Canada’s beloved monarch butterflies, with their vibrant orange and black wings, have finally received the critical protection they need. After being listed as “special concern” for years, the government has officially classified them as endangered under the Species at Risk Act (SARA).
This decision comes after a Parliament report highlighted the alarming decline of milkweed, the monarchs’ key food source. As one of the few migrating butterfly species, their journey from southern Canada to Mexico is a breathtaking, yet increasingly fragile, marvel of nature.
The “endangered” tag triggers the development of a crucial recovery plan, aimed at both saving the butterflies and restoring their dwindling habitat. This marks a long-awaited step, following the Committee on the Status of Endangered Wildlife in Canada’s recommendation back in 2016.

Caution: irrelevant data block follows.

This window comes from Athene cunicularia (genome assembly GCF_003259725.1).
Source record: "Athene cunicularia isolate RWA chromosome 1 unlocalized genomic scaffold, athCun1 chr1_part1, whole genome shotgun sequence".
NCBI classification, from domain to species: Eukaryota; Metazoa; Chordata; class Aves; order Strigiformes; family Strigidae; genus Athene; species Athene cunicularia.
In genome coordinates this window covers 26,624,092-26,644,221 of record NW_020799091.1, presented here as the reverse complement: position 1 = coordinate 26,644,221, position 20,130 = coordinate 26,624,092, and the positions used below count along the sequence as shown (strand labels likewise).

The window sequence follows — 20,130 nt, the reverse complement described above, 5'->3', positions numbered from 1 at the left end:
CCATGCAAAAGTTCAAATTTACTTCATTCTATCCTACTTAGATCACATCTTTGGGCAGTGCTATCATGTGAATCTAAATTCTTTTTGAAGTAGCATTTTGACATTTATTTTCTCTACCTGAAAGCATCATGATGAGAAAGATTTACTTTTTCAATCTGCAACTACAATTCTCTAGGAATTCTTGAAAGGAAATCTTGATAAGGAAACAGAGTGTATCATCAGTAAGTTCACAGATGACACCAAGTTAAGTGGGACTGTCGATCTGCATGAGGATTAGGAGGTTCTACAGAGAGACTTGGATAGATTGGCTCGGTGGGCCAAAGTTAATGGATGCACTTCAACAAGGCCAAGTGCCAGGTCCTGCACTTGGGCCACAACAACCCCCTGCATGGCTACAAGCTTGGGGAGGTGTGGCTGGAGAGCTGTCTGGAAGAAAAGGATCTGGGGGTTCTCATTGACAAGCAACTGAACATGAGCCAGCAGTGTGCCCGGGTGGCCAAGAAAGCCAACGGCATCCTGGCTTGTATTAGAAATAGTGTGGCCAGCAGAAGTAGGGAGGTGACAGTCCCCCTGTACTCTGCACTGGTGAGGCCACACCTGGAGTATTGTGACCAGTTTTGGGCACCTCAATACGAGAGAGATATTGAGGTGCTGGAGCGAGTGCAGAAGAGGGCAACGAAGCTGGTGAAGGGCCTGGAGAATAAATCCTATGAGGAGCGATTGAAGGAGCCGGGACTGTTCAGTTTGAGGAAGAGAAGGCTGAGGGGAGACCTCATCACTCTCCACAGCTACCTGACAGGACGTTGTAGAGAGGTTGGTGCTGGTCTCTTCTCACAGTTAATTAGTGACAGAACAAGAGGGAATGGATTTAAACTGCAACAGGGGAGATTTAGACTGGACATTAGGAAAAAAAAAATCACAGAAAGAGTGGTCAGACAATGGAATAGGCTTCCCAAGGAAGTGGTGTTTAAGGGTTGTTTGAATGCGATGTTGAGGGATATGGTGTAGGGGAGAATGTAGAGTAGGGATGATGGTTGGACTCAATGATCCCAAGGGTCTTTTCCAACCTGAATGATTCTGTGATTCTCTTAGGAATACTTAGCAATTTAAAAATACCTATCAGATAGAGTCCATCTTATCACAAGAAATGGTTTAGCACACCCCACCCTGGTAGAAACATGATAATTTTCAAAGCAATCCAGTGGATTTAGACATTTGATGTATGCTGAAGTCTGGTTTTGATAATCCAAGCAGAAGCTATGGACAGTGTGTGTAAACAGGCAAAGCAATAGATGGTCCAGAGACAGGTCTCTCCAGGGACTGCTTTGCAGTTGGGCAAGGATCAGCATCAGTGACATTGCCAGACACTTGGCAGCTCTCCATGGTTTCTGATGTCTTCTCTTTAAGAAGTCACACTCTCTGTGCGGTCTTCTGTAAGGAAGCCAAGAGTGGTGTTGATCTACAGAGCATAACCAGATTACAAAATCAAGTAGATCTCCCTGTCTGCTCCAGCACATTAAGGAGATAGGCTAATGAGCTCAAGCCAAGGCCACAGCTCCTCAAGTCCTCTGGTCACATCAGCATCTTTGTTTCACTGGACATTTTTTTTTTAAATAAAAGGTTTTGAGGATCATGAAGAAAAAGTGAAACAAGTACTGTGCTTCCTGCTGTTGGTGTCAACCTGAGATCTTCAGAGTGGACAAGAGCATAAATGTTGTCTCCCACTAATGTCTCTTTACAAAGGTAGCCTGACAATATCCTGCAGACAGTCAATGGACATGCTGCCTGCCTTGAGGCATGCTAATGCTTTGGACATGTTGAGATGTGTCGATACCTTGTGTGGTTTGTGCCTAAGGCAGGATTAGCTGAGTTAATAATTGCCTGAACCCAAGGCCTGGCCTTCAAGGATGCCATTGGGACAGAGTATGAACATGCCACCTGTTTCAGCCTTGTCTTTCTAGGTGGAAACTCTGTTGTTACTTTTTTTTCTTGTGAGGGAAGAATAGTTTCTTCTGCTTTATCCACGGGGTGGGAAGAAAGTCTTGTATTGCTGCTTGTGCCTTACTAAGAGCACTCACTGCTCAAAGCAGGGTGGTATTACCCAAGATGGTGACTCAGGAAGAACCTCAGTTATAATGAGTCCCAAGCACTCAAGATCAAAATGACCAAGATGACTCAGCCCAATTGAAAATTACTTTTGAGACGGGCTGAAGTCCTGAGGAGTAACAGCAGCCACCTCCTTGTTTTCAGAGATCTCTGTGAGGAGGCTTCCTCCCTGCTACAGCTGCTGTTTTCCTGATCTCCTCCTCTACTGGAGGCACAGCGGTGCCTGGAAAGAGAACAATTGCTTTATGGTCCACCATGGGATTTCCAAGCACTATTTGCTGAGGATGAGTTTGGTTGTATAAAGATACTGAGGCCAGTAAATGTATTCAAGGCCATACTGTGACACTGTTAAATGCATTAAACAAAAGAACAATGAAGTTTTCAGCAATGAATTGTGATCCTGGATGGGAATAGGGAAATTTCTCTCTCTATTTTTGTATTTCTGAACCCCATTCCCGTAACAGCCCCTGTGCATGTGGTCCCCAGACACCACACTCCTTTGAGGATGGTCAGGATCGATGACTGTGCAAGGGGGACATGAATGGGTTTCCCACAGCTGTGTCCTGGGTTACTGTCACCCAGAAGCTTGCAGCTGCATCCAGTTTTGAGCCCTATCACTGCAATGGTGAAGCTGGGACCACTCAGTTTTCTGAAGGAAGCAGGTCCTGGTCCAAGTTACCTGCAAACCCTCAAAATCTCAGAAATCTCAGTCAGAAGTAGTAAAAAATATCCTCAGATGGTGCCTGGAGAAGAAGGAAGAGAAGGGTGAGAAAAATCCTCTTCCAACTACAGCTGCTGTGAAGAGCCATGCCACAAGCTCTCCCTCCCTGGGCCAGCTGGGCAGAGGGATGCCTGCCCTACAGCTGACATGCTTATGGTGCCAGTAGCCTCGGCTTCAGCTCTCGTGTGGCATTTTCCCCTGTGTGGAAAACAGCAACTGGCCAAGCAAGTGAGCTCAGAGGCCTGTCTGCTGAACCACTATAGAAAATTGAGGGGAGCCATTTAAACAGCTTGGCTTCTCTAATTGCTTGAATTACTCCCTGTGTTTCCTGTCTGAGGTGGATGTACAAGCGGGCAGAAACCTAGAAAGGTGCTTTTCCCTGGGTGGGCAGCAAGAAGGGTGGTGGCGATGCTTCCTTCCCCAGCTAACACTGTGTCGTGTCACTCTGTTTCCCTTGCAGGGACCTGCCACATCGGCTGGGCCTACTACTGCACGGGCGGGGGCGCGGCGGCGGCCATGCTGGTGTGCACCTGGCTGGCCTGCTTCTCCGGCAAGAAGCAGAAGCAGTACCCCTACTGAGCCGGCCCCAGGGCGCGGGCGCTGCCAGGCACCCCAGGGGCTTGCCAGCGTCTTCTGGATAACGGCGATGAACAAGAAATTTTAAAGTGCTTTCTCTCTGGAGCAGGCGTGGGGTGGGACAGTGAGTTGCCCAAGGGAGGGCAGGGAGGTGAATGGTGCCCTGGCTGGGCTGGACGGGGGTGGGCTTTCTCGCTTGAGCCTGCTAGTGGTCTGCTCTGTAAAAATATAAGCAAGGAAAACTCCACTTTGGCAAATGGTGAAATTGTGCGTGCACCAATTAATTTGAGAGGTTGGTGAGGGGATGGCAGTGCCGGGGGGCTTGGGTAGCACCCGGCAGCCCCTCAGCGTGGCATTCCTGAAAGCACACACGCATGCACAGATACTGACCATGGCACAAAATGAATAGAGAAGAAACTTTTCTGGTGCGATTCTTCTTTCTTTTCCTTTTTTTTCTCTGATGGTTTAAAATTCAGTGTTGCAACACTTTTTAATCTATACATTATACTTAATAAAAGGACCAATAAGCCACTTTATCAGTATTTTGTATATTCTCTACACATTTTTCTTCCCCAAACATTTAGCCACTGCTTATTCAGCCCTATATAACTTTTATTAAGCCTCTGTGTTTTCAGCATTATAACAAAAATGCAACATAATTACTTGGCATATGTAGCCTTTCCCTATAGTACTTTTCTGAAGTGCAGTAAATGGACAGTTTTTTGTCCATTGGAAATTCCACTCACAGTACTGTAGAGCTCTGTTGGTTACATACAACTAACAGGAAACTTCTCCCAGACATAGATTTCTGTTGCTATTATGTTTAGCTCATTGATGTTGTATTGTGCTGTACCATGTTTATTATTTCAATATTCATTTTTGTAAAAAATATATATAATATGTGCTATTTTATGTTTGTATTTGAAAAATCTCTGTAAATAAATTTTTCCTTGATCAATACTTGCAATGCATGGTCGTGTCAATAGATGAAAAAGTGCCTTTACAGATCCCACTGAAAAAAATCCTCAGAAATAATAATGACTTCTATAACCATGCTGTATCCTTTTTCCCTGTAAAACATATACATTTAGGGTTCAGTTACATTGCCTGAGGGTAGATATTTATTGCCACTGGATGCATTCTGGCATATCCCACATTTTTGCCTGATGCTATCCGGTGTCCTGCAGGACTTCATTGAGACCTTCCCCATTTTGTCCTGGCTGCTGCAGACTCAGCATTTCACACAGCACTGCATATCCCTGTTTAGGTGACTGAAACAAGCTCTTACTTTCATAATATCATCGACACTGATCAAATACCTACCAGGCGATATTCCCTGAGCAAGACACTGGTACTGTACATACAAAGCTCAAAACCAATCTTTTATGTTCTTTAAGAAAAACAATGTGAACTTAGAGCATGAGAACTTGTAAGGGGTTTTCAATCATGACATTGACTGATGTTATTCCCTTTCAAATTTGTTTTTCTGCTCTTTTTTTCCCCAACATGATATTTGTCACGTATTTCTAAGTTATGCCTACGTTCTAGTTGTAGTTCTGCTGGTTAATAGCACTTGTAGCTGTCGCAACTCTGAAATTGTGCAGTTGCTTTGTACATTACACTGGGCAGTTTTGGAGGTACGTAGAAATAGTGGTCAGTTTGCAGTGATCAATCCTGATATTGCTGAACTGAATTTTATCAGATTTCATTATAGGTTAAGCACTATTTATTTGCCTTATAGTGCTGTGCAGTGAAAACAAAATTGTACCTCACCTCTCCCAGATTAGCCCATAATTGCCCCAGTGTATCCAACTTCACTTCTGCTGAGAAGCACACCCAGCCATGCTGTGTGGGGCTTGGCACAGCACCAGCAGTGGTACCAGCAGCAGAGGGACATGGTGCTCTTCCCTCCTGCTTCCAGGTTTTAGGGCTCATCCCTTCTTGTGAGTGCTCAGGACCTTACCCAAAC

Recognizing the monarch as a “showy species” and “one of the most well-known butterflies in the world,” the committee emphasized the threat posed by habitat loss. With population estimates uncertain, especially in western Canada, the situation demanded immediate action.
This shift in status presents a glimmer of hope for these iconic butterflies. With dedicated conservation efforts and habitat restoration, future generations may continue to witness the awe-inspiring spectacle of their migration, ensuring their wings grace the Canadian skies for years to come.